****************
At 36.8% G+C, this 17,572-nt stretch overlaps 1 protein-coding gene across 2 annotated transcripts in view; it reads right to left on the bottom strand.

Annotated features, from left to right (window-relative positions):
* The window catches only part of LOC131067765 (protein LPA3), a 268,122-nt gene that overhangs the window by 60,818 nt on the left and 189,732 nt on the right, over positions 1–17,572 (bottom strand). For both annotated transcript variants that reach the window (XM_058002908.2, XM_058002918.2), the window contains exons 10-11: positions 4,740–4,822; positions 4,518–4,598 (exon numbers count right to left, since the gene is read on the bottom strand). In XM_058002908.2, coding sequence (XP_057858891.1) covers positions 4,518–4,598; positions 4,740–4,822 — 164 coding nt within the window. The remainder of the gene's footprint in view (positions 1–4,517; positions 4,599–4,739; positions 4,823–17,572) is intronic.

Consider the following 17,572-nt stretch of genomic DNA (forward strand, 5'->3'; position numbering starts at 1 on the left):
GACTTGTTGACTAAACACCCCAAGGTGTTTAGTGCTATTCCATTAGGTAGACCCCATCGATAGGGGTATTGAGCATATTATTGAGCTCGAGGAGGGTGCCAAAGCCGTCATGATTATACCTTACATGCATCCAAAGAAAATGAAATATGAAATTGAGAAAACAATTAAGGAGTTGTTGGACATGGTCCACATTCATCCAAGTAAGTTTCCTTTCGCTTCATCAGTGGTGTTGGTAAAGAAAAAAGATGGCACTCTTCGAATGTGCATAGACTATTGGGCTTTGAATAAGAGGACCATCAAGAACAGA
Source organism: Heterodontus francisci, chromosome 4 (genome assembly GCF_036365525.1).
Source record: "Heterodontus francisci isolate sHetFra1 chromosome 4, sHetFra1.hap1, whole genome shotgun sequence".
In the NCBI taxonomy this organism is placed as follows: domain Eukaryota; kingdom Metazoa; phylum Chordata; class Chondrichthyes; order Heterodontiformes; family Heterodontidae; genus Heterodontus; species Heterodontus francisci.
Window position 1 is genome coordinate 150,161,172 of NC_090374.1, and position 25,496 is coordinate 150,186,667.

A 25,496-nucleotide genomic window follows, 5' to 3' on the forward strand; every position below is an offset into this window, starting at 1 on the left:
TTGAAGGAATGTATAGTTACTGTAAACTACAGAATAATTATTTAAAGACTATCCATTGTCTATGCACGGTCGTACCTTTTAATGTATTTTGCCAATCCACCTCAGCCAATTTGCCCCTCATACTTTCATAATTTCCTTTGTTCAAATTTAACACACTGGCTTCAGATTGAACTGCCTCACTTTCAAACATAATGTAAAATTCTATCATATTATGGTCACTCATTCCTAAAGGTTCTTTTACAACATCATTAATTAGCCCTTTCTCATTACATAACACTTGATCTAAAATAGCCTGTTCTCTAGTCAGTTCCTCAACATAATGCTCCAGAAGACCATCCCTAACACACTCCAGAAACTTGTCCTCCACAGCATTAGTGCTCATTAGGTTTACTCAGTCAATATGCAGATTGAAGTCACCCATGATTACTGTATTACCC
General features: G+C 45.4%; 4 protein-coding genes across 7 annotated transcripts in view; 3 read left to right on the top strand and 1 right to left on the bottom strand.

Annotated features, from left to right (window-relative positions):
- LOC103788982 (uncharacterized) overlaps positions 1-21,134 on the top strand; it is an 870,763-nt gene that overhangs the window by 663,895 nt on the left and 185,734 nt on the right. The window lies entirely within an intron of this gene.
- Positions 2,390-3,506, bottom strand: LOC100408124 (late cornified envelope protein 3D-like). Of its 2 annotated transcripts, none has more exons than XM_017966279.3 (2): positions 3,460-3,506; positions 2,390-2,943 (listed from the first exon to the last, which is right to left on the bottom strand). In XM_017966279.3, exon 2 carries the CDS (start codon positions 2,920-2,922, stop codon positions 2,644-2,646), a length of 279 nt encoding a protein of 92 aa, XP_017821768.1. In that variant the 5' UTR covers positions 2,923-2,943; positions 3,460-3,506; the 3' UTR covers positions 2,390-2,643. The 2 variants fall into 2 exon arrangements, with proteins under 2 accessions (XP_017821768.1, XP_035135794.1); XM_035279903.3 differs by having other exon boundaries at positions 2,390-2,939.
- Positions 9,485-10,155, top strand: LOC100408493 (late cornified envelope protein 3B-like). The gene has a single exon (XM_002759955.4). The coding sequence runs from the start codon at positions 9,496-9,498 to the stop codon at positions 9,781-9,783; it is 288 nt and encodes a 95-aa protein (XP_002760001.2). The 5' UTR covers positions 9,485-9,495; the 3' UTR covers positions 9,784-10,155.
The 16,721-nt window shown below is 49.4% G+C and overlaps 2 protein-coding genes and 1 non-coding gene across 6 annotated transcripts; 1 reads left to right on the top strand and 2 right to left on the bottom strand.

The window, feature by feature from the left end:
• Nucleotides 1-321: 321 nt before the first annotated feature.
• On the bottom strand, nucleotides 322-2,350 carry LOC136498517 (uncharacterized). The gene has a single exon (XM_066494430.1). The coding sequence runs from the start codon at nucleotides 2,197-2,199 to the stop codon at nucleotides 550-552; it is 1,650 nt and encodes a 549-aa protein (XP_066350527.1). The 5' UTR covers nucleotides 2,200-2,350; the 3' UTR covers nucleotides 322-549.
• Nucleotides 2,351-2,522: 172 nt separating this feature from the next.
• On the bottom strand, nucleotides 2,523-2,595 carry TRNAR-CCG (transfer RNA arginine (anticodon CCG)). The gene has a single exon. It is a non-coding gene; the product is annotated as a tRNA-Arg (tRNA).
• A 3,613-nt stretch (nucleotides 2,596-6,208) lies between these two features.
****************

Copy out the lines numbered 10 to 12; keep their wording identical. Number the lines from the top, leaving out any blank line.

A 25,496-nucleotide genomic window follows, 5' to 3' on the forward strand; every position below is an offset into this window, starting at 1 on the left:
TTGAAGGAATGTATAGTTACTGTAAACTACAGAATAATTATTTAAAGACTATCCATTGTCTATGCACGGTCGTACCTTTTAATGTATTTTGCCAATCCACCTCAGCCAATTTGCCCCTCATACTTTCATAATTTCCTTTGTTCAAATTTAACACACTGGCTTCAGATTGAACTGCCTCACTTTCAAACATAATGTAAAATTCTATCATATTATGGTCACTCATTCCTAAAGGTTCTTTTACAACATCATTAATTAGCCCTTTCTCATTACATAACACTTGATCTAAAATAGCCTGTTCTCTAGTCAGTTCCTCAACATAATGCTCCAGAAGACCATCCCTAACACACTCCAGAAACTTGTCCTCCACAGCATTAGTGCTCATTAGGTTTACTCAGTCAATATGCAGATTGAAGTCACCCATGATTACTGTATTACCC
General features: G+C 45.4%; 4 protein-coding genes across 7 annotated transcripts in view; 3 read left to right on the top strand and 1 right to left on the bottom strand.